Immediately after the bridge, the trail stared to climb the shoulders of Summit Peak. The bugs came out and didn't let up, and mud followed the same pattern.

Long boardwalk at Beaver Creek

We met may groups of day hikers coming from Summit Peak, and every one of them commented on our bug nets with envy.

Beaver Creek trail was quite nice, running (sometimes) near its namesake creek, other times along low bluffs or other interesting bits of topography. But after the beaver pond, it was mostly a walk through a green tunnel, and we were ready to be done with it. The mud kept increasing, as did the bugs, as we trudged onwards.

Little Carp River and beaver marsh.


After a mile or two, we came out of the woods at the Summit Peak parking area. The parking lot was almost completely full on this holiday weekend. We only saw two open spots, and several cars coming in.

We had not parked here, but that's where the trail took us, and so we had to walk another mile or so along the shoulder of Summit Peak Road in order to get to the South Mirror Lake trailhead. As we did, a steady stream of cars came up the road, surely over-filling up the parking lot.

The road walk was hot, buggy, and unpleasant, but we had made it this far, and so we made it work. When we finally arrived at the car, the South Mirror Lake trailhead's parking lot was almost completely empty. We made it!

Our official exit from the wilderness.


We got in the car, stopped at the Visitor's Center to drop off our keys, and then headed east towards Baraga with dreams of hamburgers and onion rings dancing in our heads.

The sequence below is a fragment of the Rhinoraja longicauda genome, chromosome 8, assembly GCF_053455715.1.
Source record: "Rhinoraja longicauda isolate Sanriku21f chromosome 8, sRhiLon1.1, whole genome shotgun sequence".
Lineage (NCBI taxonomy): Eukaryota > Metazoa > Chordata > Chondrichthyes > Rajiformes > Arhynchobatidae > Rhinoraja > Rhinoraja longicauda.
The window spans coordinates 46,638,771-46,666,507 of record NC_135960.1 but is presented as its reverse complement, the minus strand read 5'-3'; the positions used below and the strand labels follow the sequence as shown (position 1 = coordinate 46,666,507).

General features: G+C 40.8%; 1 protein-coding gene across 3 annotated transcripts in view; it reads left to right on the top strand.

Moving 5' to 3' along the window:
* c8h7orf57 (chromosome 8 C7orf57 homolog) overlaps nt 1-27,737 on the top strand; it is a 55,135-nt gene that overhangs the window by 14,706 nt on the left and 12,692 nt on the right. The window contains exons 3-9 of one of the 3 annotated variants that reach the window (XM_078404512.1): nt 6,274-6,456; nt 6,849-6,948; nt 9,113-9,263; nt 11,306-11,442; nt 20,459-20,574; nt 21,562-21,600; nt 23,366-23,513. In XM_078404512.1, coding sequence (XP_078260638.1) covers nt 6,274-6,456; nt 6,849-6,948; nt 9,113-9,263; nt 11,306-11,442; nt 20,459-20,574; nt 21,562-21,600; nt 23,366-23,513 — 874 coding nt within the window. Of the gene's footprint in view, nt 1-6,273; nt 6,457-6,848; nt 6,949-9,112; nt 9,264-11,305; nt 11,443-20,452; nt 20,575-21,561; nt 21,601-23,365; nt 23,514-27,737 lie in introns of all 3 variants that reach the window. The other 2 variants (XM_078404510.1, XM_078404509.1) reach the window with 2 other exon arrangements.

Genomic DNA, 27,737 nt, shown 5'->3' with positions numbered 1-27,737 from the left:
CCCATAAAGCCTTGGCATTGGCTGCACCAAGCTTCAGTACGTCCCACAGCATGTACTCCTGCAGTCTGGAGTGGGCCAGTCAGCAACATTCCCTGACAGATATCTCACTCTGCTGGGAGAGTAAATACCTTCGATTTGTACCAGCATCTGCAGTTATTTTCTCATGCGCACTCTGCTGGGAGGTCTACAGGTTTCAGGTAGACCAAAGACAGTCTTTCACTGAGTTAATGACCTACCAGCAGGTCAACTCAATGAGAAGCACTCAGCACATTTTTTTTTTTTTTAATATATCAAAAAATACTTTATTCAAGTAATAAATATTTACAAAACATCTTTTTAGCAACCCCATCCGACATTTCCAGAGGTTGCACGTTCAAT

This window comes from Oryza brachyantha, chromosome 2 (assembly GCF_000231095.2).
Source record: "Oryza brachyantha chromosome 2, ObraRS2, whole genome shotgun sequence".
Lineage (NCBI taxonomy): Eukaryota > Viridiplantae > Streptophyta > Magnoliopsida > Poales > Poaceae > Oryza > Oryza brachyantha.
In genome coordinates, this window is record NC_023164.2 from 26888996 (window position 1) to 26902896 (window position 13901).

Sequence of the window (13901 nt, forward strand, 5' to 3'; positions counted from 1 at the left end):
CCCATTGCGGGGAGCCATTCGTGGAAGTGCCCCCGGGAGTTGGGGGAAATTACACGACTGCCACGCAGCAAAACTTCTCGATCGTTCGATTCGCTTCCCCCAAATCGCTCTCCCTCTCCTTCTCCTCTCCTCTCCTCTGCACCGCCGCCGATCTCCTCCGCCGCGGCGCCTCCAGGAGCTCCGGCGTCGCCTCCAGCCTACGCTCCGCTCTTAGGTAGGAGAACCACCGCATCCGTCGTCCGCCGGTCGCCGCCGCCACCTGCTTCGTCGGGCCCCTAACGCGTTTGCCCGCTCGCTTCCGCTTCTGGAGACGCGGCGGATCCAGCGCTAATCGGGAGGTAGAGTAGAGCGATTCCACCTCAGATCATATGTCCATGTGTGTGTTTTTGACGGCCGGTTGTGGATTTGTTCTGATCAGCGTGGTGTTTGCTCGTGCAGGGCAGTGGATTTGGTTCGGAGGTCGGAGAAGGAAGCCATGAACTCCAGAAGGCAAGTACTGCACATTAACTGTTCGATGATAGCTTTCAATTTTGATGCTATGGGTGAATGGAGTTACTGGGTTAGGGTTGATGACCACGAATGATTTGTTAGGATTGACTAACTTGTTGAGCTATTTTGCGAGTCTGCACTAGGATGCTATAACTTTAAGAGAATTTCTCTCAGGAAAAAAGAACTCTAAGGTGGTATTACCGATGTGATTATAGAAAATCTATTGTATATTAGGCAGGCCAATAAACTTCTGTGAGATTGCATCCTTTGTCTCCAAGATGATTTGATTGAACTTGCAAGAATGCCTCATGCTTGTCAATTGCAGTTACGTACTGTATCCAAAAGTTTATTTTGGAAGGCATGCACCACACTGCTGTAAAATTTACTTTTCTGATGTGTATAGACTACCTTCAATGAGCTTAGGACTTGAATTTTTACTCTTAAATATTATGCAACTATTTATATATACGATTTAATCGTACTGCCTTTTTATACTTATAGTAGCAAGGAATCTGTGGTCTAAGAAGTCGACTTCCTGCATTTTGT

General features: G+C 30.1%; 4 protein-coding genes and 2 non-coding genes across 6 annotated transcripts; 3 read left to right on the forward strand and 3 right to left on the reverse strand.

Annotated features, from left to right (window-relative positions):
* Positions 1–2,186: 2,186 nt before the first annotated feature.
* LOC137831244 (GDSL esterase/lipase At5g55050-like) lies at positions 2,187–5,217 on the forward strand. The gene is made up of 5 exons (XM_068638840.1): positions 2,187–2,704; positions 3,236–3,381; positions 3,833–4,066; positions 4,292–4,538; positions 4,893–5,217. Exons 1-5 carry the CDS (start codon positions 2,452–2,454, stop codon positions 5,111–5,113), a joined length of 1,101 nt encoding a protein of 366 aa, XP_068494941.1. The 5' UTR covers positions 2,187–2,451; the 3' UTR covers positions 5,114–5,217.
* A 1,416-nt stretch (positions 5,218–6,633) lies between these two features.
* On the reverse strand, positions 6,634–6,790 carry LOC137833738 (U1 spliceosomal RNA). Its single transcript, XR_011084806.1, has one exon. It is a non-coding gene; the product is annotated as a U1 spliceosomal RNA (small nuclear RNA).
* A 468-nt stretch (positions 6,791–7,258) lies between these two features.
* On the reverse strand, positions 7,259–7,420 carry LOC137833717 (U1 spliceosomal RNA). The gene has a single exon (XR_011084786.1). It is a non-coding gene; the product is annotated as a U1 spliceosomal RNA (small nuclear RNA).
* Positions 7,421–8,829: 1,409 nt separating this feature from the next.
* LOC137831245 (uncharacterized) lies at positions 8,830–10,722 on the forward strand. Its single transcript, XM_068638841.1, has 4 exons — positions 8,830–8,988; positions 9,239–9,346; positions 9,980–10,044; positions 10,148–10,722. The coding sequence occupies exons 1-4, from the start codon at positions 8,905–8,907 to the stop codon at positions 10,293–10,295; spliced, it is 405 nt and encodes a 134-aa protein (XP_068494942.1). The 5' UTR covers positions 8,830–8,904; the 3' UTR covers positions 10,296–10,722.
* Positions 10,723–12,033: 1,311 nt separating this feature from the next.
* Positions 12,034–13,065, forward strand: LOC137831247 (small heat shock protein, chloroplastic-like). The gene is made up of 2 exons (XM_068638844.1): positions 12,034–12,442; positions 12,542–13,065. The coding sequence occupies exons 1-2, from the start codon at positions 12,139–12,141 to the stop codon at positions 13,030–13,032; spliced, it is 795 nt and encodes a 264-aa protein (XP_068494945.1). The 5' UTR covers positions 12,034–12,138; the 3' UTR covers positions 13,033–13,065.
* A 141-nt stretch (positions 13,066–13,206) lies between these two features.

An hour later, we arrived in Baraga and knew immediately that something was terribly wrong: There were no cars at the drive-in. We pulled in and saw the hand-scrawled sign: "Closed today". Our dreams were dashed, our hopes crushed, our taste buds left tasteless!

We conferred, got out our last meat sticks, and decided to continue on for another hour and a half to Marquette, which certainly had some greasy food options to satisfy two just-out-of-the-woods backpackers.

As I drove, Sarah worked her smartphone magic and discovered the "Burger Bus", Marquette's hottest new food truck... er, bus. 

The bus was exactly where it claimed to be, so we put in an order and enjoyed a quarter hour walking around a Marquette residential district. With fresh burgers obtained, we drove out to Presque Isle Park (yes, the same name as the campground in the Porkies -- those French voyageurs did not have a lot of creativity in their naming of things), purchased some pops, and settled in at a picnic table.

Sarah with the best burgers (and fries, and pop) ever. At least since our last backpacking trip.


There, surrounded by Lake Superior's beauty (and seagulls), we ate the best burgers in the world. At least I think so -- you should never trust the food judgment of a backpacker who's just come out of the woods after a long trip. The burgers and fries really did hit the spot, though.

Satiated and happy, we got back in the car and drove to Sarah's parents' house in Newberry. We got in, immediately took showers (also the best in the world), and then walked down the street to the nearest ice cream shop (also also the best in the world). It was glorious.

We slept in a strangely soft and comfortable bed. The next day, we finished the 5 hour drive back home.

Yep, went for the bad pun again.

Final reflections: This was the longest backpacking trip we've yet done, and one of the few that we've done in the spring. Spring in the UP is a fickle thing -- it lasts late into May, and can swing from 80's and humid one day to 40's and rainy the next. In fact, that's exactly what happened at the start of our trip. The only thing we didn't experience on this trip was snow, but it was well within the realm of the possible.